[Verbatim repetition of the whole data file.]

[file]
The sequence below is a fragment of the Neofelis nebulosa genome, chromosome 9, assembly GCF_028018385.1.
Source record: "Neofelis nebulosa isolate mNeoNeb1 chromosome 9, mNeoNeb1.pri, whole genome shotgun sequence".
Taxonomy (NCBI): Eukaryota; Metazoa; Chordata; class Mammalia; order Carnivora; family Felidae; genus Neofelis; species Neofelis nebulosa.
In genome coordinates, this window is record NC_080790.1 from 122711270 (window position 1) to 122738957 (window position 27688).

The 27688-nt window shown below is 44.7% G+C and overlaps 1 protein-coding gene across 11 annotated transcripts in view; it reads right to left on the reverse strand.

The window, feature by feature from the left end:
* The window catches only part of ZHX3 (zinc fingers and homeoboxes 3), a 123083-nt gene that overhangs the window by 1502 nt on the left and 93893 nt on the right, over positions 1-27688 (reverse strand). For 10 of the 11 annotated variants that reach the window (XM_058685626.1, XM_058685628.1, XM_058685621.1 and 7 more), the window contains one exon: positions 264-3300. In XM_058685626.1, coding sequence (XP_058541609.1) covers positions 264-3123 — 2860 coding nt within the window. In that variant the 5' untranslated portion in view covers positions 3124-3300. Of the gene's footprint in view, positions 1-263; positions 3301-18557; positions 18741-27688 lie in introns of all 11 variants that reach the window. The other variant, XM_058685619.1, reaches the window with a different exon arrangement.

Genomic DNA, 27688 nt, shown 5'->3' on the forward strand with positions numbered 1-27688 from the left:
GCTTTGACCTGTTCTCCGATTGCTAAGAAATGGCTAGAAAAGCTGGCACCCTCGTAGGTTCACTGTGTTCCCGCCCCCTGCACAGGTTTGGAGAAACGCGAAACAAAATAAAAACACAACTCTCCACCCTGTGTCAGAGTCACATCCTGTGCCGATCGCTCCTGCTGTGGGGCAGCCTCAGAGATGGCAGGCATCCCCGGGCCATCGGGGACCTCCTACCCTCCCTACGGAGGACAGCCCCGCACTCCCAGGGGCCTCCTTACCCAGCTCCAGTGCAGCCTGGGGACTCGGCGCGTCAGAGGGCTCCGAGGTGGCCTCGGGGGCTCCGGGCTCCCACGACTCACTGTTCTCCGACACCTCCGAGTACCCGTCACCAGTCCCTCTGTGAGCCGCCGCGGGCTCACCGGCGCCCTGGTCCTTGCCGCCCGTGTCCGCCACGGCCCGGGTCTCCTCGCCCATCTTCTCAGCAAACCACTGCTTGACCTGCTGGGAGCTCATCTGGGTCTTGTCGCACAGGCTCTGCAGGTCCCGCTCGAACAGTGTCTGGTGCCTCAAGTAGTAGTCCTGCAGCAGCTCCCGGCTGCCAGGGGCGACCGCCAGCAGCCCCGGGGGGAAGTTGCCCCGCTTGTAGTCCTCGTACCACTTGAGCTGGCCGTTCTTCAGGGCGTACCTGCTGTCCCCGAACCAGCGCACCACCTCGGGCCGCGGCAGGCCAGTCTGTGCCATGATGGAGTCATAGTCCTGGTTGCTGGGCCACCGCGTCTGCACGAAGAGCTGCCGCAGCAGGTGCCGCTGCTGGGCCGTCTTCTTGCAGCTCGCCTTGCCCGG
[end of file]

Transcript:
The sequence below is a fragment of the Neofelis nebulosa genome, chromosome 9, assembly GCF_028018385.1.
Source record: "Neofelis nebulosa isolate mNeoNeb1 chromosome 9, mNeoNeb1.pri, whole genome shotgun sequence".
Taxonomy (NCBI): Eukaryota; Metazoa; Chordata; class Mammalia; order Carnivora; family Felidae; genus Neofelis; species Neofelis nebulosa.
In genome coordinates, this window is record NC_080790.1 from 122711270 (window position 1) to 122738957 (window position 27688).

The 27688-nt window shown below is 44.7% G+C and overlaps 1 protein-coding gene across 11 annotated transcripts in view; it reads right to left on the reverse strand.

The window, feature by feature from the left end:
* The window catches only part of ZHX3 (zinc fingers and homeoboxes 3), a 123083-nt gene that overhangs the window by 1502 nt on the left and 93893 nt on the right, over positions 1-27688 (reverse strand). For 10 of the 11 annotated variants that reach the window (XM_058685626.1, XM_058685628.1, XM_058685621.1 and 7 more), the window contains one exon: positions 264-3300. In XM_058685626.1, coding sequence (XP_058541609.1) covers positions 264-3123 — 2860 coding nt within the window. In that variant the 5' untranslated portion in view covers positions 3124-3300. Of the gene's footprint in view, positions 1-263; positions 3301-18557; positions 18741-27688 lie in introns of all 11 variants that reach the window. The other variant, XM_058685619.1, reaches the window with a different exon arrangement.

Genomic DNA, 27688 nt, shown 5'->3' on the forward strand with positions numbered 1-27688 from the left:
GCTTTGACCTGTTCTCCGATTGCTAAGAAATGGCTAGAAAAGCTGGCACCCTCGTAGGTTCACTGTGTTCCCGCCCCCTGCACAGGTTTGGAGAAACGCGAAACAAAATAAAAACACAACTCTCCACCCTGTGTCAGAGTCACATCCTGTGCCGATCGCTCCTGCTGTGGGGCAGCCTCAGAGATGGCAGGCATCCCCGGGCCATCGGGGACCTCCTACCCTCCCTACGGAGGACAGCCCCGCACTCCCAGGGGCCTCCTTACCCAGCTCCAGTGCAGCCTGGGGACTCGGCGCGTCAGAGGGCTCCGAGGTGGCCTCGGGGGCTCCGGGCTCCCACGACTCACTGTTCTCCGACACCTCCGAGTACCCGTCACCAGTCCCTCTGTGAGCCGCCGCGGGCTCACCGGCGCCCTGGTCCTTGCCGCCCGTGTCCGCCACGGCCCGGGTCTCCTCGCCCATCTTCTCAGCAAACCACTGCTTGACCTGCTGGGAGCTCATCTGGGTCTTGTCGCACAGGCTCTGCAGGTCCCGCTCGAACAGTGTCTGGTGCCTCAAGTAGTAGTCCTGCAGCAGCTCCCGGCTGCCAGGGGCGACCGCCAGCAGCCCCGGGGGGAAGTTGCCCCGCTTGTAGTCCTCGTACCACTTGAGCTGGCCGTTCTTCAGGGCGTACCTGCTGTCCCCGAACCAGCGCACCACCTCGGGCCGCGGCAGGCCAGTCTGTGCCATGATGGAGTCATAGTCCTGGTTGCTGGGCCACCGCGTCTGCACGAAGAGCTGCCGCAGCAGGTGCCGCTGCTGGGCCGTCTTCTTGCAGCTCGCCTTGCCCGG